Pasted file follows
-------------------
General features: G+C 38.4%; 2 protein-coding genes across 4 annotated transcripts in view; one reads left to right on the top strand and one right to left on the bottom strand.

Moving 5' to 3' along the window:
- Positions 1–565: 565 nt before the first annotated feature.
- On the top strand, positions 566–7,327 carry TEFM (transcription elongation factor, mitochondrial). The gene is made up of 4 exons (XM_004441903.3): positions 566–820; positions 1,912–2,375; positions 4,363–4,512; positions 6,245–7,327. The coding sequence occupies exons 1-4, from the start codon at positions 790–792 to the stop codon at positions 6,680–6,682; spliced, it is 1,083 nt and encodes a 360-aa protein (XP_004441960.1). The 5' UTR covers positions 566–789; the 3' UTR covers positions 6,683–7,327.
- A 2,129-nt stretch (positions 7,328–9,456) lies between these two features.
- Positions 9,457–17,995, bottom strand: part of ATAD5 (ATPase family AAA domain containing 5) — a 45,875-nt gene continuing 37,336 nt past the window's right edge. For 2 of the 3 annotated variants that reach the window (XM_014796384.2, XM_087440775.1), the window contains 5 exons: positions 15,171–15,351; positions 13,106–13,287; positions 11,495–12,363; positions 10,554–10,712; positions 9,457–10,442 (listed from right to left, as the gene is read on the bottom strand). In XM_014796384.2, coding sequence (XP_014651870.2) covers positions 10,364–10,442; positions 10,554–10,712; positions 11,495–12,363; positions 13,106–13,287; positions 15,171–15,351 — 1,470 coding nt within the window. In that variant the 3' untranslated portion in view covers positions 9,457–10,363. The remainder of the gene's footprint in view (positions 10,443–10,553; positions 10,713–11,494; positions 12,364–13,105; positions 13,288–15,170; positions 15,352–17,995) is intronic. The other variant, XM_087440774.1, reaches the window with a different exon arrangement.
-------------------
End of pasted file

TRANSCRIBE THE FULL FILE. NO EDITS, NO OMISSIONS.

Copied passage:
General features: G+C 38.4%; 2 protein-coding genes across 4 annotated transcripts in view; one reads left to right on the top strand and one right to left on the bottom strand.

Moving 5' to 3' along the window:
- Positions 1–565: 565 nt before the first annotated feature.
- On the top strand, positions 566–7,327 carry TEFM (transcription elongation factor, mitochondrial). The gene is made up of 4 exons (XM_004441903.3): positions 566–820; positions 1,912–2,375; positions 4,363–4,512; positions 6,245–7,327. The coding sequence occupies exons 1-4, from the start codon at positions 790–792 to the stop codon at positions 6,680–6,682; spliced, it is 1,083 nt and encodes a 360-aa protein (XP_004441960.1). The 5' UTR covers positions 566–789; the 3' UTR covers positions 6,683–7,327.
- A 2,129-nt stretch (positions 7,328–9,456) lies between these two features.
- Positions 9,457–17,995, bottom strand: part of ATAD5 (ATPase family AAA domain containing 5) — a 45,875-nt gene continuing 37,336 nt past the window's right edge. For 2 of the 3 annotated variants that reach the window (XM_014796384.2, XM_087440775.1), the window contains 5 exons: positions 15,171–15,351; positions 13,106–13,287; positions 11,495–12,363; positions 10,554–10,712; positions 9,457–10,442 (listed from right to left, as the gene is read on the bottom strand). In XM_014796384.2, coding sequence (XP_014651870.2) covers positions 10,364–10,442; positions 10,554–10,712; positions 11,495–12,363; positions 13,106–13,287; positions 15,171–15,351 — 1,470 coding nt within the window. In that variant the 3' untranslated portion in view covers positions 9,457–10,363. The remainder of the gene's footprint in view (positions 10,443–10,553; positions 10,713–11,494; positions 12,364–13,105; positions 13,288–15,170; positions 15,352–17,995) is intronic. The other variant, XM_087440774.1, reaches the window with a different exon arrangement.